Julietta Cheung: THE AMERICAN.

Roman Susan

Jan. 6, 2024 - Jan. 26, 2017

1224 West Loyola Avenue
Chicago, 60626
(773) 270-1224


Julietta Cheung: THE AMERICAN.
January 6, 2017 – January 26, 2017

Reception: Friday, January 6 // 6-9 PM
Gallery Hours: Tuesday, Wednesday, Thursday 3-6 PM + Saturday 12-3 PM

By the conclusion of this exhibition, the 45th President of the United States will be sworn into office. Though many thought that his victory was improbable, the interests he promoted during his run for office — to (re-)define “American” by birth, race, gender, earning power, geography, and social values — are contextual markers that are as apparently contemporary as they are historically regressive. The varied and extreme positions taken by presidential contenders during the primary and the national elections confirm that contemporary Americans cannot take the definition of “American” for granted. This January 20th marks a reemergence of those ideas about America that briefly flourished during the mid-1800s, the 1920s, and again the 1950s. While much social progress has been made to remake America to more accurately represent its people, in the wake of domestic and global change, many have felt left behind until now.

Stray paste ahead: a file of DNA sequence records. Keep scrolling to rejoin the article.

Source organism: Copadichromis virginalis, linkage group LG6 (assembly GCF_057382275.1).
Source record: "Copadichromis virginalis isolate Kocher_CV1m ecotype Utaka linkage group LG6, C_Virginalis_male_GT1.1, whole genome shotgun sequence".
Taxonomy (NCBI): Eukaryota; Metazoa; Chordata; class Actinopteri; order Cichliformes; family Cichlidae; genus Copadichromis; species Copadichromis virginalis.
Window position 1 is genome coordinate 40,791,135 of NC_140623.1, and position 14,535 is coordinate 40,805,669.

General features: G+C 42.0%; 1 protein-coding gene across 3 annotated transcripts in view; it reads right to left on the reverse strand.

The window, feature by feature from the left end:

THE AMERICAN. is a site-specific installation made for Roman Susan. The exhibition invites viewers to explore how “American” is contextually defined and the ideas that fuel these contexts. This work grew out of an ongoing conversation I have with Martin Waldmier, a London-based Swiss curator, who originally pointed me to the newspaper archive at the Library of Congress. We began this conversation in the summer of 2016 and we are interested in the story these historic newspapers could tell about America during the period of westward expansion and the Civil War. Though we were both concerned about the rising global trend of nationalism after Brexit, we did not guess at the way the U.S. presidential elections would unfold. In this exhibition, I employ a now defunct Washington D.C. newspaper from 1857 to research what “American” means in hindsight and from our contemporary positions.

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